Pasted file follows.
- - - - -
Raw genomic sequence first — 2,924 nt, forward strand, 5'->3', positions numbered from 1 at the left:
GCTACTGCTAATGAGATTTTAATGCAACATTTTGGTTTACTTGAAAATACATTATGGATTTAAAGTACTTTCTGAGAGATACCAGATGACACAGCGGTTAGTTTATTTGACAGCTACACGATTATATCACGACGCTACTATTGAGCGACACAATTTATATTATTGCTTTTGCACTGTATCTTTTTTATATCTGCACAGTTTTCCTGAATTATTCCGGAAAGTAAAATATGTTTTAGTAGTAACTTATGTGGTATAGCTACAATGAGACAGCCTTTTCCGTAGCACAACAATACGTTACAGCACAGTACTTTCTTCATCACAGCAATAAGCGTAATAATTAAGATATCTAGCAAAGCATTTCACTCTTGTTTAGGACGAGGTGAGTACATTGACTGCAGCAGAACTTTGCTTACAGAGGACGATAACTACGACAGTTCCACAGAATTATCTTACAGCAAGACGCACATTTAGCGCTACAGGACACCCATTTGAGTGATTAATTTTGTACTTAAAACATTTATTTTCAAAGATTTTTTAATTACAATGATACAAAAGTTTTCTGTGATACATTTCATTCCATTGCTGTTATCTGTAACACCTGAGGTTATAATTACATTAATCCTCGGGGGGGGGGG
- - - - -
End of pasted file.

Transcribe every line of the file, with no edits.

Raw genomic sequence first — 2,924 nt, forward strand, 5'->3', positions numbered from 1 at the left:
GCTACTGCTAATGAGATTTTAATGCAACATTTTGGTTTACTTGAAAATACATTATGGATTTAAAGTACTTTCTGAGAGATACCAGATGACACAGCGGTTAGTTTATTTGACAGCTACACGATTATATCACGACGCTACTATTGAGCGACACAATTTATATTATTGCTTTTGCACTGTATCTTTTTTATATCTGCACAGTTTTCCTGAATTATTCCGGAAAGTAAAATATGTTTTAGTAGTAACTTATGTGGTATAGCTACAATGAGACAGCCTTTTCCGTAGCACAACAATACGTTACAGCACAGTACTTTCTTCATCACAGCAATAAGCGTAATAATTAAGATATCTAGCAAAGCATTTCACTCTTGTTTAGGACGAGGTGAGTACATTGACTGCAGCAGAACTTTGCTTACAGAGGACGATAACTACGACAGTTCCACAGAATTATCTTACAGCAAGACGCACATTTAGCGCTACAGGACACCCATTTGAGTGATTAATTTTGTACTTAAAACATTTATTTTCAAAGATTTTTTAATTACAATGATACAAAAGTTTTCTGTGATACATTTCATTCCATTGCTGTTATCTGTAACACCTGAGGTTATAATTACATTAATCCTCGGGGGGGGGGG